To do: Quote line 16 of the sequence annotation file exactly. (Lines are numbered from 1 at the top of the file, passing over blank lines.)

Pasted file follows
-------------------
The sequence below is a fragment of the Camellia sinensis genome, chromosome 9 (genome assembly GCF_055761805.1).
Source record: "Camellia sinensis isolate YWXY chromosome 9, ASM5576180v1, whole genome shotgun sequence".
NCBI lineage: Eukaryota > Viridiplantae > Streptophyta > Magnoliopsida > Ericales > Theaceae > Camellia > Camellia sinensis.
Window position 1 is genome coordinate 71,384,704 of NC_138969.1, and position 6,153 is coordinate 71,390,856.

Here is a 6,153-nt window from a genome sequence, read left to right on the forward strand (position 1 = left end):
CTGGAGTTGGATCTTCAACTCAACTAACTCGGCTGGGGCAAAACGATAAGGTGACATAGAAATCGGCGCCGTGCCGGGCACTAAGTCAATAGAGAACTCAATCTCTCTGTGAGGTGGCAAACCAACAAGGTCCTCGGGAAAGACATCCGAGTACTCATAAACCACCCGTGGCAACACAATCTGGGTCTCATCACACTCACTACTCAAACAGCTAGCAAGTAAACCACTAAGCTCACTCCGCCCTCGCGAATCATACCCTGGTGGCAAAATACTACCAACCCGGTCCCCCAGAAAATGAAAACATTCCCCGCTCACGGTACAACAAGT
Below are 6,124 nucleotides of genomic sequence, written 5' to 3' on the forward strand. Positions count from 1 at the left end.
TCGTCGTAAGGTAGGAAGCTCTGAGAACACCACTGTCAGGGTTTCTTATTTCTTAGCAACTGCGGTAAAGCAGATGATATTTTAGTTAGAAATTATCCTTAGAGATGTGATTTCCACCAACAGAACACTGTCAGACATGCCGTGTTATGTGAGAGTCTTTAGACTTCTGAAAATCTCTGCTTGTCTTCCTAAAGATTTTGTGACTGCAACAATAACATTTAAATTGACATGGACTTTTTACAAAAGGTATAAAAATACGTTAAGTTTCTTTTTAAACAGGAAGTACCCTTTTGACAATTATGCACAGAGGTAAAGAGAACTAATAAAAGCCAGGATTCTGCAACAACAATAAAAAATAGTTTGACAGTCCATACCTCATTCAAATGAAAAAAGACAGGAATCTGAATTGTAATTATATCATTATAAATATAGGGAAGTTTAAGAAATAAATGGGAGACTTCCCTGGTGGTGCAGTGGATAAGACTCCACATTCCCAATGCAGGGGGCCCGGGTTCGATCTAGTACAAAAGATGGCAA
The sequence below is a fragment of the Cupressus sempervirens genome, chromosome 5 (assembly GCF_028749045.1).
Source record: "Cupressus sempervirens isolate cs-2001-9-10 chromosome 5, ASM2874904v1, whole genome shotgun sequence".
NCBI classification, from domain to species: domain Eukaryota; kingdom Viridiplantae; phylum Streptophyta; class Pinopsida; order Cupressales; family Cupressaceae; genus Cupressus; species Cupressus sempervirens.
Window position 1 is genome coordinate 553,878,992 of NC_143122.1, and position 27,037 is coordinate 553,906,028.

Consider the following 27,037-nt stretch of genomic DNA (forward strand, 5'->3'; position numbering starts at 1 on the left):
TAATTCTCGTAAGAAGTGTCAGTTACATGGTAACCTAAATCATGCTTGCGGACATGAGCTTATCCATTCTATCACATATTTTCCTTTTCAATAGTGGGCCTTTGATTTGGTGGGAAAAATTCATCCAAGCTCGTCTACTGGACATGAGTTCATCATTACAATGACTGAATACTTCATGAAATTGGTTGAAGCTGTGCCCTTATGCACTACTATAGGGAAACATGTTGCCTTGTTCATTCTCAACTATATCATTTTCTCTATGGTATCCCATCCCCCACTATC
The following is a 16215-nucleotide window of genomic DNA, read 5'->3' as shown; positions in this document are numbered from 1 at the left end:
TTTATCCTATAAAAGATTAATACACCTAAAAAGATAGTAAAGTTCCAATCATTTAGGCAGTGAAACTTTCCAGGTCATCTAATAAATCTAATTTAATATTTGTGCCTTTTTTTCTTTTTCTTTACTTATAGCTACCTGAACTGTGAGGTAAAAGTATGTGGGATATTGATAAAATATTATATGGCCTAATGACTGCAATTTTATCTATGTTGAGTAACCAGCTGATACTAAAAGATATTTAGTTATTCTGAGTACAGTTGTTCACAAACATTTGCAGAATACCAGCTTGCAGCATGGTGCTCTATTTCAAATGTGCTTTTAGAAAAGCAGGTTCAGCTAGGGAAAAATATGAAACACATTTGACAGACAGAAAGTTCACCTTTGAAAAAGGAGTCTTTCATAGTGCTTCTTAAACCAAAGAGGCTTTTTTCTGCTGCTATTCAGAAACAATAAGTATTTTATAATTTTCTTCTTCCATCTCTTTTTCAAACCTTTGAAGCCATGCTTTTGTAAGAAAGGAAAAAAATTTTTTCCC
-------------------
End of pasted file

TTTATCCTATAAAAGATTAATACACCTAAAAAGATAGTAAAGTTCCAATCATTTAGGCAGTGAAACTTTCCAGGTCATCTAATAAATCTAATTTAATATTTGTGCCTTTTTTTCTTTTTCTTTACTTATAGCTACCTGAACTGTGAGGTAAAAGTATGTGGGATATTGATAAAATATTATATGGCCTAATGACTGCAATTTTATCTATGTTGAGTAACCAGCTGATACTAAAAGATATTTAGTTATTCTGAGTACAGTTGTTCACAAACATTTGCAGAATACCAGCTTGCAGCATGGTGCTCTATTTCAAATGTGCTTTTAGAAAAGCAGGTTCAGCTAGGGAAAAATATGAAACACATTTGACAGACAGAAAGTTCACCTTTGAAAAAGGAGTCTTTCATAGTGCTTCTTAAACCAAAGAGGCTTTTTTCTGCTGCTATTCAGAAACAATAAGTATTTTATAATTTTCTTCTTCCATCTCTTTTTCAAACCTTTGAAGCCATGCTTTTGTAAGAAAGGAAAAAAATTTTTTCCC